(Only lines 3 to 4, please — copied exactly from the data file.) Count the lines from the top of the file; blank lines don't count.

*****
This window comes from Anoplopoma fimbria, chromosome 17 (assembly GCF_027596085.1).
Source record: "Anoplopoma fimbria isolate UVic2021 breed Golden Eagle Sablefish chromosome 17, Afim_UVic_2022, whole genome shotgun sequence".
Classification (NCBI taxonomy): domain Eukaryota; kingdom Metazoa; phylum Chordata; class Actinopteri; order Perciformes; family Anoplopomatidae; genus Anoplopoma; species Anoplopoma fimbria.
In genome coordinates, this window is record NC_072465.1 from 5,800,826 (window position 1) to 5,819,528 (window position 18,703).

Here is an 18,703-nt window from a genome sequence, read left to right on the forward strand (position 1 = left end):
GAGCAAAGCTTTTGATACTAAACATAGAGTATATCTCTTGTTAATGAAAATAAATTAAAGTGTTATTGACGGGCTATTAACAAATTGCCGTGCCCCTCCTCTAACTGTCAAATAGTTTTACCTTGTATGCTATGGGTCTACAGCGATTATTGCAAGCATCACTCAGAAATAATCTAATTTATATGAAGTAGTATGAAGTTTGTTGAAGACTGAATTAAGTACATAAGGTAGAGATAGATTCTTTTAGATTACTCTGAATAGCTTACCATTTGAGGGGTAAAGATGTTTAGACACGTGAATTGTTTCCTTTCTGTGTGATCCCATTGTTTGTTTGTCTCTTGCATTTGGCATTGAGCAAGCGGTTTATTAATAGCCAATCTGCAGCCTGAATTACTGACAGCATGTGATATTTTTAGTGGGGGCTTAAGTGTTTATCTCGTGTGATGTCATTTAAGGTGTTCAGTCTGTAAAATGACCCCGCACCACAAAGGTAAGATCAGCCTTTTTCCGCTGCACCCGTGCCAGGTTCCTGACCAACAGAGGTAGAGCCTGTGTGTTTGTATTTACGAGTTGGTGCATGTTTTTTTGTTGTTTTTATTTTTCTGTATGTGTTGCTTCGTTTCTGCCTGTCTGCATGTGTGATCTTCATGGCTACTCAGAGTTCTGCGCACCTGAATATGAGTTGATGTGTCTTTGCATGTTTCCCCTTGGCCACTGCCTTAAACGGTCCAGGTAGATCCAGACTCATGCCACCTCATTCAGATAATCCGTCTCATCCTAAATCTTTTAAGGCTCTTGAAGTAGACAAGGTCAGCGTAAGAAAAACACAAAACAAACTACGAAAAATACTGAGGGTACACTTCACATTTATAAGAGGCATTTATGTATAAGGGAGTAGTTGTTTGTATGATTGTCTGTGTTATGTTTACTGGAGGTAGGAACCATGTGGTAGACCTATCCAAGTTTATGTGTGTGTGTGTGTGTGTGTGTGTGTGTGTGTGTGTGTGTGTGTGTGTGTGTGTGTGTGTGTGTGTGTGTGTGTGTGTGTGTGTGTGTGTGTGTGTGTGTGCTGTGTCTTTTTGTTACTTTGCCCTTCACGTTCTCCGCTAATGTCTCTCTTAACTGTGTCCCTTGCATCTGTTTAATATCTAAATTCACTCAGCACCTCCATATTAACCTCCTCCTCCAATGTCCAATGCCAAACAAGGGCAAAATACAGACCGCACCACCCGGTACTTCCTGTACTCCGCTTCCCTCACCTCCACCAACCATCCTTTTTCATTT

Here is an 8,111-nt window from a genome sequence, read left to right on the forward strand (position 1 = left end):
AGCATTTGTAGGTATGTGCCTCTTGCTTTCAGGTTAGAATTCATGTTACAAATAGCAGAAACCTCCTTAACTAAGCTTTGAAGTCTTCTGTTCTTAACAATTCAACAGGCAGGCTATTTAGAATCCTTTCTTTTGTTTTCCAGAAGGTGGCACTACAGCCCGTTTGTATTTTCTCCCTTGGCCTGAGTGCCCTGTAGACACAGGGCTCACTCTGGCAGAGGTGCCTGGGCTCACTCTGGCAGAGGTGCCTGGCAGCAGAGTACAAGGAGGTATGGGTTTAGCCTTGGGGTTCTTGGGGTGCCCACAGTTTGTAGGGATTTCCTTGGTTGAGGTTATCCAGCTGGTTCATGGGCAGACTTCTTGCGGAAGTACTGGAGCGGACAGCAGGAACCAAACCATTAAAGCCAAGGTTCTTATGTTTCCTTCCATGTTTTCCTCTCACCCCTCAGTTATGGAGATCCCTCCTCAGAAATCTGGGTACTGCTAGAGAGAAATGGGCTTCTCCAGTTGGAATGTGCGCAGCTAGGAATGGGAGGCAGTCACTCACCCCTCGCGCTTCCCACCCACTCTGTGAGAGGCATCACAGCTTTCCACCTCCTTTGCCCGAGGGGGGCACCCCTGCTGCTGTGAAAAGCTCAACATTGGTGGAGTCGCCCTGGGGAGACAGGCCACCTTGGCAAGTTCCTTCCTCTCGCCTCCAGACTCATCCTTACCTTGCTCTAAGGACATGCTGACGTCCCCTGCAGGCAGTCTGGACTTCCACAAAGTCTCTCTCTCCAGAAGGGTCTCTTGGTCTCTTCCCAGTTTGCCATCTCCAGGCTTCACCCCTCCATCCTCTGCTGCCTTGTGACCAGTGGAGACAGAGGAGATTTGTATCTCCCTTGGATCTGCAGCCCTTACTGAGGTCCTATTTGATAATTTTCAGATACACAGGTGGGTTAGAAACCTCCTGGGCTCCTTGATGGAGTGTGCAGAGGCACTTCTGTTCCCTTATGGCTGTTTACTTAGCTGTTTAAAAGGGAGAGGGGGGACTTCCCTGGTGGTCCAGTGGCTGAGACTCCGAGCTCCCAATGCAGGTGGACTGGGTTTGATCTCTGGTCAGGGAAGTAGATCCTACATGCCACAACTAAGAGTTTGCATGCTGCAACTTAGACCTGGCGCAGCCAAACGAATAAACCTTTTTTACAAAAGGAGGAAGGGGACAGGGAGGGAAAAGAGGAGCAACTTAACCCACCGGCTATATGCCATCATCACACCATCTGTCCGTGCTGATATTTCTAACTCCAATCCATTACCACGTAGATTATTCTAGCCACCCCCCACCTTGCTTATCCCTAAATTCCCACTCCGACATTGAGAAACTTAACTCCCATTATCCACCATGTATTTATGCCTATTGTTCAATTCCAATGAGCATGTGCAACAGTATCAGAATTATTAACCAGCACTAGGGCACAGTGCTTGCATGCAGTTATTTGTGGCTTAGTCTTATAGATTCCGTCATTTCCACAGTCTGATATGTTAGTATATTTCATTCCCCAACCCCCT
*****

Classification (NCBI taxonomy): domain Eukaryota; kingdom Metazoa; phylum Chordata; class Actinopteri; order Perciformes; family Anoplopomatidae; genus Anoplopoma; species Anoplopoma fimbria.
In genome coordinates, this window is record NC_072465.1 from 5,800,826 (window position 1) to 5,819,528 (window position 18,703).